DEP: Ashokan fountain to leap again in time for Mother's Day

Since 2009, the aerator fountain at the Ashokan Reservoir -- a popular spot for picnicking, snapping photos or just getting a faceful of cool mist in the summertime -- has been out of operation. Today, the New York City Department of Environmental Protection announced that the fountain will be operating again by Sunday morning. From the press release:

Environmental Protection Commissioner Cas Holloway today announced that the fountain at the Ashokan Reservoir will be activated again after a two-year hiatus to replace valves that were more than a century old. DEP replaced two of four 48-inch diameter, 105-year-old valves that regulate the flow of Ashokan Reservoir water into the Catskill Aqueduct. The water that supplies the fountain is normally routed through New York Power Authority turbines that generate electricity for local power grids. Water has been bypassing the turbines and fountain since May 2009 to complete the rehabilitation work. The total cost to replace the 17-ton valves was $4.9 million. With the valve replacement complete, the fountain will be re-activated just in time for Mother’s Day, this Sunday, May 8, at 8:00 am.

To celebrate, we dug up a poem by Robert Underwood Johnson, published in 1920 in Natural History, the journal published by the American Museum of Natural History in New York City. Johnson's "glad Ashokan towers" are no more -- the old aerator fountain was rebuilt in the 1980s, when two hydroelectric turbines were installed at the reservoir. Here's a rather blurry shot of the old fountains, taken around the time of Johnson's poem:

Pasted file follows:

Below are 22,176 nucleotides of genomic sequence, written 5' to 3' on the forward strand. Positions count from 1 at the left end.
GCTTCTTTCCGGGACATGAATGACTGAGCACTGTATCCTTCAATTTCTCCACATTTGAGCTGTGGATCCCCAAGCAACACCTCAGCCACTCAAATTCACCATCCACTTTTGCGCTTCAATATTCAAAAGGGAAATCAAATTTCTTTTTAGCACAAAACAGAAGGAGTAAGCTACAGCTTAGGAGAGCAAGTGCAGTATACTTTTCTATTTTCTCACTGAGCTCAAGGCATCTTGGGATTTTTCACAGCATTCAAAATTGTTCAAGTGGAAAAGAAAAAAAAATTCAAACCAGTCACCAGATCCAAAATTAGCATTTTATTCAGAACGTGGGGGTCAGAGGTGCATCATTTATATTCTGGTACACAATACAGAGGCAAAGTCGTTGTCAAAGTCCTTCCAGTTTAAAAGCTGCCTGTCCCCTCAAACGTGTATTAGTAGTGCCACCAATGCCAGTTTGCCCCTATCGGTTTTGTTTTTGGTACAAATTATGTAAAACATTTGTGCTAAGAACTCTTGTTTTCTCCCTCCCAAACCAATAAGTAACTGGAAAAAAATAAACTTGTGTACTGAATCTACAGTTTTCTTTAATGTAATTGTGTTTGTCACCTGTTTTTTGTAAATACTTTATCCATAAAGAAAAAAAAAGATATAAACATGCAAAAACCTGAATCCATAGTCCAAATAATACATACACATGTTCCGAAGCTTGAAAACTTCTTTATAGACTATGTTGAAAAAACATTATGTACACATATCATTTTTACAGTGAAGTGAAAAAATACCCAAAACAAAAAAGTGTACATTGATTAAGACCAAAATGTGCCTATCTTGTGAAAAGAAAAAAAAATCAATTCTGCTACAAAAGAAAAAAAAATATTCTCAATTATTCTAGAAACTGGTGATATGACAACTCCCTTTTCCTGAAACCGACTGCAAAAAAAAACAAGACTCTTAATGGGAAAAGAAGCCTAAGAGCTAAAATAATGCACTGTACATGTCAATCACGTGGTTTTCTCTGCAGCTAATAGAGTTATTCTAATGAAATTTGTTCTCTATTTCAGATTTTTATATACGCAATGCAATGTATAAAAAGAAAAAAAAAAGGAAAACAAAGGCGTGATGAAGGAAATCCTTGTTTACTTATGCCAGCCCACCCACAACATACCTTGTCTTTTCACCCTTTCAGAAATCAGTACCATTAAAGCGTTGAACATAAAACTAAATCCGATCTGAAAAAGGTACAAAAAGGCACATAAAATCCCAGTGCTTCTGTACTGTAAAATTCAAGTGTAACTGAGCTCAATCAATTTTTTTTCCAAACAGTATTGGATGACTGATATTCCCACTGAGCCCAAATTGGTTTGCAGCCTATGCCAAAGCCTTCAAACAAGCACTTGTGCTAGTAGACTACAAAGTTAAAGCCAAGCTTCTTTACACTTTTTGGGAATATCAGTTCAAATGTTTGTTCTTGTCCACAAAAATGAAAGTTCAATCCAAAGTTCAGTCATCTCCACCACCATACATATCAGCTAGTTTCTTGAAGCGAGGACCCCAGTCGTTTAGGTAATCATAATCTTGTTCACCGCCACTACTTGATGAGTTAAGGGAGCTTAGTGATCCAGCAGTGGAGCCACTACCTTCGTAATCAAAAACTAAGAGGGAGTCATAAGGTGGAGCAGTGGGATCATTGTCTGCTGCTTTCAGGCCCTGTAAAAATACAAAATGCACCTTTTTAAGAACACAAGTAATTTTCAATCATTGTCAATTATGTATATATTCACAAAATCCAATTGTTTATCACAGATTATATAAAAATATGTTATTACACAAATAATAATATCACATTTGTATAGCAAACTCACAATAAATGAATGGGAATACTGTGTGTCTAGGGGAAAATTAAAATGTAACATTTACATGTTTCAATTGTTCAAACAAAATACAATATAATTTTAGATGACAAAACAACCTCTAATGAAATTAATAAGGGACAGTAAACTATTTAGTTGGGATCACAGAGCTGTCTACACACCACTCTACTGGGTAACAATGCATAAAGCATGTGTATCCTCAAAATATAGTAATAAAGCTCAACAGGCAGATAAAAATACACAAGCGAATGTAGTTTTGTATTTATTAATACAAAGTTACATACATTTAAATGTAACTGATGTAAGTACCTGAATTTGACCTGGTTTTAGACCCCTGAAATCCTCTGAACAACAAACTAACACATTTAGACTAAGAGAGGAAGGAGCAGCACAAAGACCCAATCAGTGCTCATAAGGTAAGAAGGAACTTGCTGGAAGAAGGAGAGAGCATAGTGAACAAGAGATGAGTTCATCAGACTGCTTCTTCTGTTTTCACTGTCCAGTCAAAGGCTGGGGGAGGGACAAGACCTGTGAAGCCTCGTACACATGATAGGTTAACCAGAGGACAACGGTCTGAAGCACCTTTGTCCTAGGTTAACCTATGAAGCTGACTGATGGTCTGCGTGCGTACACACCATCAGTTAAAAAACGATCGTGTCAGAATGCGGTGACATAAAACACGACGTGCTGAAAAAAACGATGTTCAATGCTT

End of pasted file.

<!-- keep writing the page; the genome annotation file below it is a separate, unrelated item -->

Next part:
And here's Johnson's paean to Ashokan waters. Enjoy.

The Fountains of Ashokan

Henceforth what dream can e'er efface
  Ashokan's pure and irised throng?
Not Dryads, nor the Dryad's grace,
  Not Naiads, nor the Naiad's song.

Like ghosts of cedars, cool and tall --
  They mount close-clustered row on row --
As white as when the moonbeams fall
  Upon the newly fallen snow.

Yet they are not a thing of night,
  But souls of nymphs that stand by day
Poised for a fellowship of flight
  While with their robes the breezes play.

They live in light -- not spirits dire
  That haunt the darkness -- not to harm,
But like a massed angelic choir
  With songs of benison and charm.

For not of Death their waters speak
  But Life, these glad Ashokan towers:
In heavenly ministry they seek
  The city's human weeds and flowers.

Ah, could they flash their song and sight
  To house and hovel as they pass,
How urban toil and care and blight
  Would quaff new beauty with the glass!